Tuesday, March 6, 2012

Our earliest frogs

Of all of Ohio's frogs, the Wood Frog is best suited for winter.   Early spring fluctuates wildly from  balmy breezes with temperatures spiking into the 50-60's to cold windy, snow-splattered days. Wood Frog isn't phased. Truly a cold weather frog, range maps indicate their presence well into Alaska. This freeze-tolerant species can really "break the ice" at those vernal pool parties.

Wood Frog,       photo by John Howard
What to wear?  Wood Frogs' skin coloring ranges from tans and browns to PINK?  And, they have a "bandit' mask like a raccoon!  Did I mention their calls sound like a duck's "quack" or "clack"?  Seriously, it is all true.  You just can't make up stories like this! 

Once I found Wood Frogs on my property, my whole life changed.  Who could imagine a frog that lives in a forest and only visits the water once a year?  Endlessly fascinating and barely known among "'normal" people. Certainly, if I have the power, they would be protected in my own yard.  Thus, the vernal pool in the side yard was reclaimed from the drainage-tiled lawn.

Wood Frogs in amplexus,     photo by John Howard

"How about a hug, big girl?"  The males (on top) are slightly smaller, but their forearms and thumbs are swollen to a larger-than-normal size in the spring.  "All the better to clasp you with, my Dear." 
This is called amplexus- the male holds tight and fertilizes the female's eggs as they are being laid.

Wood Frog eggs,   photo by John Howard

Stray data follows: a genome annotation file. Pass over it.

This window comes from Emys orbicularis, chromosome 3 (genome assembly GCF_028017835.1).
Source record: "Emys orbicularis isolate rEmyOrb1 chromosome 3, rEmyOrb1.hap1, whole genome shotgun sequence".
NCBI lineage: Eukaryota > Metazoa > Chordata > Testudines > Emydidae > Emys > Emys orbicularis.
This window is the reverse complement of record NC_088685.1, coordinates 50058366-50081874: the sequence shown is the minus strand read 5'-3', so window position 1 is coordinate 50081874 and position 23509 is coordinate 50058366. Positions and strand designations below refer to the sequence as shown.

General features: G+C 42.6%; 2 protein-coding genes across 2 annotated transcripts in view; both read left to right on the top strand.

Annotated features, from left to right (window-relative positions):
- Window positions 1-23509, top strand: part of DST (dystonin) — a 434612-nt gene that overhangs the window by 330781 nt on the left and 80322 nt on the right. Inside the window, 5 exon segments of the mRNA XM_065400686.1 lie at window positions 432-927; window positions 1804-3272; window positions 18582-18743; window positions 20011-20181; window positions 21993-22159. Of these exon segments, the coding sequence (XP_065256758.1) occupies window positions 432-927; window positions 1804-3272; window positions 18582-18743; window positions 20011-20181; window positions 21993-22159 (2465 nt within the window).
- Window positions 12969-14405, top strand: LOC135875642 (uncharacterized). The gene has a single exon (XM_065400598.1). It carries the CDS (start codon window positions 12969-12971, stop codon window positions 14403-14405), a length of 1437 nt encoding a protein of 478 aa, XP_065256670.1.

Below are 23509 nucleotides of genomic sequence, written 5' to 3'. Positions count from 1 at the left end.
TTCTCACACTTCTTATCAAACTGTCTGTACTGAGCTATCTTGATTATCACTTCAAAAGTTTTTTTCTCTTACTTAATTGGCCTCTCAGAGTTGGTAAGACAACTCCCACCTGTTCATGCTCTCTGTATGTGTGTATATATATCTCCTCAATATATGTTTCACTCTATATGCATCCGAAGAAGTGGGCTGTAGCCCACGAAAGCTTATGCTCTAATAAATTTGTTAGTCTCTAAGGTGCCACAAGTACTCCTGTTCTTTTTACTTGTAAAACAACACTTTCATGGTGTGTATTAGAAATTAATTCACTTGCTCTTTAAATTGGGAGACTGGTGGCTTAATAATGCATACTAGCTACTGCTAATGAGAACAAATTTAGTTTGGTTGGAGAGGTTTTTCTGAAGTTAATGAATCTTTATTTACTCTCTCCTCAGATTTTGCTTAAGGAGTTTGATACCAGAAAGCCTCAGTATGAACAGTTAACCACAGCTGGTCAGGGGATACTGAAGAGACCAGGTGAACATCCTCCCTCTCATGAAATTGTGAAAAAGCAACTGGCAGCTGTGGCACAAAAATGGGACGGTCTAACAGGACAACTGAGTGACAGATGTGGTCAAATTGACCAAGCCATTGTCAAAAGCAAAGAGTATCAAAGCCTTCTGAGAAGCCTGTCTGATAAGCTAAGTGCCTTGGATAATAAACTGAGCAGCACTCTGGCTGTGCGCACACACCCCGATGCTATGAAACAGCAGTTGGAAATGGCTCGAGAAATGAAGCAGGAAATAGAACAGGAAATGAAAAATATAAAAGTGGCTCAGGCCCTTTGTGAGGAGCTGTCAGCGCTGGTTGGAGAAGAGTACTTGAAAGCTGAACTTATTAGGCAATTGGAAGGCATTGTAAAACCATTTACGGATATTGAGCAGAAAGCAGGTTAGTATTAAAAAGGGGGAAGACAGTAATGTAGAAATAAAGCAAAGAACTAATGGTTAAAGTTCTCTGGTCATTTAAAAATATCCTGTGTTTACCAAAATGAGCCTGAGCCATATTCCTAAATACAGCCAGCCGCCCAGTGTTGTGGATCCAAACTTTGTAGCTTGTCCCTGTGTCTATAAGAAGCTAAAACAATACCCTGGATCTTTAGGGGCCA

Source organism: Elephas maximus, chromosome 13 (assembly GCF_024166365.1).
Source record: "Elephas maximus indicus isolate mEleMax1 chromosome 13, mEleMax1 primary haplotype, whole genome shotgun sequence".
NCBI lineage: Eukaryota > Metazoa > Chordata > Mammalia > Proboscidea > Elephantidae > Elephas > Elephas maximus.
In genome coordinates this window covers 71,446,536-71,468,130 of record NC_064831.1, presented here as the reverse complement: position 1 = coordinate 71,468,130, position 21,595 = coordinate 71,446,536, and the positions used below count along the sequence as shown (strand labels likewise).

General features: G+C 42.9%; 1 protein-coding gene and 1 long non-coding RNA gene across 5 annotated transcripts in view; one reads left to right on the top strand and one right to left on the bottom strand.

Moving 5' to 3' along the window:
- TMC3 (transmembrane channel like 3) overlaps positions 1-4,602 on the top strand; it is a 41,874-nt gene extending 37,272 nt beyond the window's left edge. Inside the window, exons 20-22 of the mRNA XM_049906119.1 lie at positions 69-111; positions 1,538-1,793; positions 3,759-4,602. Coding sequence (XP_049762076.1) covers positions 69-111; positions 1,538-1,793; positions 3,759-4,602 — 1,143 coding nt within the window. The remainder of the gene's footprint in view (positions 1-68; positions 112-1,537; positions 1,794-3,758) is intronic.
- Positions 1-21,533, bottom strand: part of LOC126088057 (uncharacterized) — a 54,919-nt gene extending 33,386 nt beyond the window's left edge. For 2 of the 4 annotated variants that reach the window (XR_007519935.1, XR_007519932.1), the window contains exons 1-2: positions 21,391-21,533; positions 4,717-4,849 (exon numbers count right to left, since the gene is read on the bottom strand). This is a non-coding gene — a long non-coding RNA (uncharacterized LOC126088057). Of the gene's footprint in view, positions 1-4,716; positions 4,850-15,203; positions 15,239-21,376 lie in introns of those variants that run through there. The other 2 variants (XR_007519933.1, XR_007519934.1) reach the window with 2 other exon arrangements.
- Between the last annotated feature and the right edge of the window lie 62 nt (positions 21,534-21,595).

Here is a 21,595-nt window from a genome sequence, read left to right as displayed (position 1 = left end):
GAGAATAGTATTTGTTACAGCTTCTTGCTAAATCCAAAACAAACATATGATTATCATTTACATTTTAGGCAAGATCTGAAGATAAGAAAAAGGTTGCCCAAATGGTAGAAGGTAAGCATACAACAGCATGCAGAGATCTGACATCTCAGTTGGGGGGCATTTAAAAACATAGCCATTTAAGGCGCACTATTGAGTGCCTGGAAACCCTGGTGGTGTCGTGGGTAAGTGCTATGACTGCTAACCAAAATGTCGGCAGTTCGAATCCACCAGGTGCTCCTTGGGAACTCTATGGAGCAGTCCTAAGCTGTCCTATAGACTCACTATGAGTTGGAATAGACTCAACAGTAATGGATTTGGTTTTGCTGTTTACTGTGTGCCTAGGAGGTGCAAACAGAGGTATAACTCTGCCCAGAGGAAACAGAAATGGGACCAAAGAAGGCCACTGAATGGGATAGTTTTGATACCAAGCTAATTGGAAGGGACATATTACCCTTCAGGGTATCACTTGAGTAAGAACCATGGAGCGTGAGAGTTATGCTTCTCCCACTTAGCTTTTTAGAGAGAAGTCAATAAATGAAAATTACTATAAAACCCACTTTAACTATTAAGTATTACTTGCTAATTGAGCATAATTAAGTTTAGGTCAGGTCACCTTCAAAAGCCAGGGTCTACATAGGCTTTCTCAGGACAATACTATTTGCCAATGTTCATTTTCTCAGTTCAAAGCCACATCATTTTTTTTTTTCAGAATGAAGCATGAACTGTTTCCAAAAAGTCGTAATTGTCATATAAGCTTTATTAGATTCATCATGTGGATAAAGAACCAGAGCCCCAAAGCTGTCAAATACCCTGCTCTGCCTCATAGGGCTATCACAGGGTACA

Frog and salamander eggs can be distinguished by numerous characteristics.  Wood Frogs lay small eggs in clumps. Toads lay their aquatic eggs in strings or lines.  Salamaders' eggs are often "glued" to a stick or stem protruding from the water.
Spring is well upon us, and I hope you will take advantage of the excitement that only occurs this time of year.  Spring Peepers, Wood Frogs and many other amphibians are gathering at a vernal pool near you. 
Go ahead.  Look a little...  I won't tell.

Sunday, March 4, 2012

"Spring Fever" with Muskingum Valley Garden Society

Yesterday was chilly and gray outside, but inside was a warm and happy place at Zane State College/ O.U. Zanesville with the Muskingum Valley Garden Society.  They do their annual "Spring Fever" event up big!  Wonderful vendors, educational displays, fabulous food, and some pretty decent speakers!  Brian M. says I should tell you,  "They really have their "compost" together on this event!"  And indeed they do.  I am marking my calendar for next year- first weekend in March.

 Nothing does a gardener's heart more good than seeing (and smelling) GREEN!  This wall garden made out of an old shipping pallet is one of the most clever ideas I have seen in a while.

What could be cuter than little bitty plants tucked into slots?  I think Kenilworth Ivy would be an ideal candidate for this project.

 The banquet hall had plenty of space- we filled it up with about 275 people- and with screens all around the room, there was no craning necks to see.  This is a top-notch venue!

Our keynote speaker, Troy Marden came in from Nashville, Tennessee with wonderful ideas for landscape and a slide show of new plant species to share.

His garden slides were inspiring and filled with great concepts for adding pizazz to your garden.  Be sure to go to his website and blog.  (Photo used with Troy's permission.)

Thanks too, to Cassie for the program on Square Foot Gardening.  So many people are interested in veggie gardens and you gave us a wonderful template to follow.

Zanesville, Ohio- Home of the wacky "Y" bridge and an excellent Garden Society.  Be sure to go to their web page to see the summertime photo of this bridge festooned with flowers!  It was a pleasure to meet so many new friends and to mingle with so many fellow Master Gardeners.  Can't wait til SPRING!